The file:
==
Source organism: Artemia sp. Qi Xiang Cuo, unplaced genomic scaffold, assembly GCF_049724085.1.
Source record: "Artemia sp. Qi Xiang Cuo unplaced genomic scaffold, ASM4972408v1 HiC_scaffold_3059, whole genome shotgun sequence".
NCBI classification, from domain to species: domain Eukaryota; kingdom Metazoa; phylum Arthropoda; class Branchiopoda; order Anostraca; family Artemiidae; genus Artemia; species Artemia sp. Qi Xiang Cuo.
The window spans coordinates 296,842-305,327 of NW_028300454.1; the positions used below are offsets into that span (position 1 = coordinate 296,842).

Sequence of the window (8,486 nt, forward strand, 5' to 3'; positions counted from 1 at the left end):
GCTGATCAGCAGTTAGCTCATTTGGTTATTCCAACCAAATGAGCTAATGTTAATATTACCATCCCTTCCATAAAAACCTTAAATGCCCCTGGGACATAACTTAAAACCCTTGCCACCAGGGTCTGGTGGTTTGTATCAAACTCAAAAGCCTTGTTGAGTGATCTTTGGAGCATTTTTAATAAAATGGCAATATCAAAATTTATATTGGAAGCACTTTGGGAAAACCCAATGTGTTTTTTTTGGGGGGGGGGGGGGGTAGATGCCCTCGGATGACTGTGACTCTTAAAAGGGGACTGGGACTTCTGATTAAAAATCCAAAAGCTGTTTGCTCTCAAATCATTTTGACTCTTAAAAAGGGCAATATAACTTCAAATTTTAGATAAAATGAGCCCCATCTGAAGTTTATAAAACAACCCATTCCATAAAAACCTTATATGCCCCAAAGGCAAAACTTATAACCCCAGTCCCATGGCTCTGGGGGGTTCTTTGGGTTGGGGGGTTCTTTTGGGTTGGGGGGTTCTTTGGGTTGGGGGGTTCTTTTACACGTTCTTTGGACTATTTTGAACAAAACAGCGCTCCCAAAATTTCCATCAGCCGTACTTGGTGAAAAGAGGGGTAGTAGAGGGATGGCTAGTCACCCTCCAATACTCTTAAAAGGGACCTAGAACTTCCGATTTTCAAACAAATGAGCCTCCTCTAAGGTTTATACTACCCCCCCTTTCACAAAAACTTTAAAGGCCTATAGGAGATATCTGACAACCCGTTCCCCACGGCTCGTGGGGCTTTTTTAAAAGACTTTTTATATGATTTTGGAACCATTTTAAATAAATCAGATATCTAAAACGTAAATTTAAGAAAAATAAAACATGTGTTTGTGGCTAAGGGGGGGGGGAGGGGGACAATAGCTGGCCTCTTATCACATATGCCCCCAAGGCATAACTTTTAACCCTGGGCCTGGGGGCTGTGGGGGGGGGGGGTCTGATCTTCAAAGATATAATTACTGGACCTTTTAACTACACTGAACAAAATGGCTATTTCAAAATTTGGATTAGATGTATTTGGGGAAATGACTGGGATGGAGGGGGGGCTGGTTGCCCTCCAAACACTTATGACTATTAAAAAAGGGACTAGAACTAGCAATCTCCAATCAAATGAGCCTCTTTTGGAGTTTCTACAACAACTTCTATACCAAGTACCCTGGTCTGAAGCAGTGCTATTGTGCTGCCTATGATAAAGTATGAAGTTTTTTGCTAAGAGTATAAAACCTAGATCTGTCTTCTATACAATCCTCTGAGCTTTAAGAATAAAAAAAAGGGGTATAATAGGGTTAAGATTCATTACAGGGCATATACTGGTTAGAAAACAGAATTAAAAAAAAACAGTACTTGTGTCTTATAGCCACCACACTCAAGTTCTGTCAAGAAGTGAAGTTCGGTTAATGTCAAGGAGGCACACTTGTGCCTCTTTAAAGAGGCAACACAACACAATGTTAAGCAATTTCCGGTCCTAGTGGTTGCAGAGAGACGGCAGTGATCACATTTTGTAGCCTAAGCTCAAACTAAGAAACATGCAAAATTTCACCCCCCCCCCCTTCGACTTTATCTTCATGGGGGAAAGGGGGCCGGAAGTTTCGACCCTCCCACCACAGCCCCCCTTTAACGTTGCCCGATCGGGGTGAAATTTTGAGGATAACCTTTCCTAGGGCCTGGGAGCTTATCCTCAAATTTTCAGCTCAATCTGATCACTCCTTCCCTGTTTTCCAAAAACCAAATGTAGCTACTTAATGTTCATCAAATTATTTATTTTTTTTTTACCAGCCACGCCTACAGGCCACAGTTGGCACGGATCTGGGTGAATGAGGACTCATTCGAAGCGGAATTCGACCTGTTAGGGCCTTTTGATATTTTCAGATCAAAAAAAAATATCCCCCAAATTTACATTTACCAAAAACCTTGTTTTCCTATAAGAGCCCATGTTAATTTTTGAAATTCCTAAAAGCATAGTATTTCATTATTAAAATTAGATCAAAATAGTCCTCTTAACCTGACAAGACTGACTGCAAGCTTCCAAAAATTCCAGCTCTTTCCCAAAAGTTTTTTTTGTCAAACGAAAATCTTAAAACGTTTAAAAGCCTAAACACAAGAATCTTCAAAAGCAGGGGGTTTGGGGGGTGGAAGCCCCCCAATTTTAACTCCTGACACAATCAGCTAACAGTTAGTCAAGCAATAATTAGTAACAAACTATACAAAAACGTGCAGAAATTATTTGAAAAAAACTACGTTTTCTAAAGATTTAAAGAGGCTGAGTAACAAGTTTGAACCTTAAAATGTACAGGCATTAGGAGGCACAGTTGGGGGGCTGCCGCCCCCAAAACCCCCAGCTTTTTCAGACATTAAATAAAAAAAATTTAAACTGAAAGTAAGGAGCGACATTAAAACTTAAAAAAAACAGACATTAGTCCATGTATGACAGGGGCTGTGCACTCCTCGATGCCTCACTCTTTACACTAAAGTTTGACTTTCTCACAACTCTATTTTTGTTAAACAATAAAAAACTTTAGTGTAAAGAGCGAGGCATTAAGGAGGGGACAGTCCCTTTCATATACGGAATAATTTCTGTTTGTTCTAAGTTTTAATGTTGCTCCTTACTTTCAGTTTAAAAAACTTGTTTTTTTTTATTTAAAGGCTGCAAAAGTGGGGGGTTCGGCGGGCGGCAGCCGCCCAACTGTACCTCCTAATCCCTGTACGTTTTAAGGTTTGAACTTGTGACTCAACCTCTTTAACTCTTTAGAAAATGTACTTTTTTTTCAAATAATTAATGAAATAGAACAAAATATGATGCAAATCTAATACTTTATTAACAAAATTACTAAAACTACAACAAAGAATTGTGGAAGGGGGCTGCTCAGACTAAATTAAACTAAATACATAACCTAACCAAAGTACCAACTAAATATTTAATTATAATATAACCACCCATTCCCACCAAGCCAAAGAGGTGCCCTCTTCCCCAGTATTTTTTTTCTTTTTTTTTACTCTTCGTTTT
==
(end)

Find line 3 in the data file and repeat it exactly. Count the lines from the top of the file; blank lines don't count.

NCBI classification, from domain to species: domain Eukaryota; kingdom Metazoa; phylum Arthropoda; class Branchiopoda; order Anostraca; family Artemiidae; genus Artemia; species Artemia sp. Qi Xiang Cuo.